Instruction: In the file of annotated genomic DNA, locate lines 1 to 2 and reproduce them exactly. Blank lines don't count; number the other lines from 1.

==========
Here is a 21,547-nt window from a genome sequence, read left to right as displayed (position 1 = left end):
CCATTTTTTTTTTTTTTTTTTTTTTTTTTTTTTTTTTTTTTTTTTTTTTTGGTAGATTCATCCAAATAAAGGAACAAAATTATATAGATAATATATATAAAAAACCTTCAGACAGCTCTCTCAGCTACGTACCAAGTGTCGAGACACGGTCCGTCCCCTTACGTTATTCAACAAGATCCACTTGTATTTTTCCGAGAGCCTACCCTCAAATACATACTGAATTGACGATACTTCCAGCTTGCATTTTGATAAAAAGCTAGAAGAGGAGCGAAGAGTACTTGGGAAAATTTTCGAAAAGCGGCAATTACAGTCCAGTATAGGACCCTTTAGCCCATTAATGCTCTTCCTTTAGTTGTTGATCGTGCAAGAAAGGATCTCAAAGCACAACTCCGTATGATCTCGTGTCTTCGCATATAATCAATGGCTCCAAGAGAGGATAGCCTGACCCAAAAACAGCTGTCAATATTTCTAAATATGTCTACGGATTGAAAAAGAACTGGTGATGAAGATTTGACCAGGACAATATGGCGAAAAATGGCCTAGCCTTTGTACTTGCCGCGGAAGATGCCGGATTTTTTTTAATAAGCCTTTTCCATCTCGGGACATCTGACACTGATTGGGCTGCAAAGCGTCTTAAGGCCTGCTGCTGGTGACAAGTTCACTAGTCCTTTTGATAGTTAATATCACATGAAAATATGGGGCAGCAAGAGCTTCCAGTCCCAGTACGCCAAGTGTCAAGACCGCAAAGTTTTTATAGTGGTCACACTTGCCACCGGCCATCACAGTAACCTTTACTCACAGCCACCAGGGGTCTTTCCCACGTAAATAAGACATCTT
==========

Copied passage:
Here is a 21,547-nt window from a genome sequence, read left to right as displayed (position 1 = left end):
CCATTTTTTTTTTTTTTTTTTTTTTTTTTTTTTTTTTTTTTTTTTTTTTTGGTAGATTCATCCAAATAAAGGAACAAAATTATATAGATAATATATATAAAAAACCTTCAGACAGCTCTCTCAGCTACGTACCAAGTGTCGAGACACGGTCCGTCCCCTTACGTTATTCAACAAGATCCACTTGTATTTTTCCGAGAGCCTACCCTCAAATACATACTGAATTGACGATACTTCCAGCTTGCATTTTGATAAAAAGCTAGAAGAGGAGCGAAGAGTACTTGGGAAAATTTTCGAAAAGCGGCAATTACAGTCCAGTATAGGACCCTTTAGCCCATTAATGCTCTTCCTTTAGTTGTTGATCGTGCAAGAAAGGATCTCAAAGCACAACTCCGTATGATCTCGTGTCTTCGCATATAATCAATGGCTCCAAGAGAGGATAGCCTGACCCAAAAACAGCTGTCAATATTTCTAAATATGTCTACGGATTGAAAAAGAACTGGTGATGAAGATTTGACCAGGACAATATGGCGAAAAATGGCCTAGCCTTTGTACTTGCCGCGGAAGATGCCGGATTTTTTTTAATAAGCCTTTTCCATCTCGGGACATCTGACACTGATTGGGCTGCAAAGCGTCTTAAGGCCTGCTGCTGGTGACAAGTTCACTAGTCCTTTTGATAGTTAATATCACATGAAAATATGGGGCAGCAAGAGCTTCCAGTCCCAGTACGCCAAGTGTCAAGACCGCAAAGTTTTTATAGTGGTCACACTTGCCACCGGCCATCACAGTAACCTTTACTCACAGCCACCAGGGGTCTTTCCCACGTAAATAAGACATCTT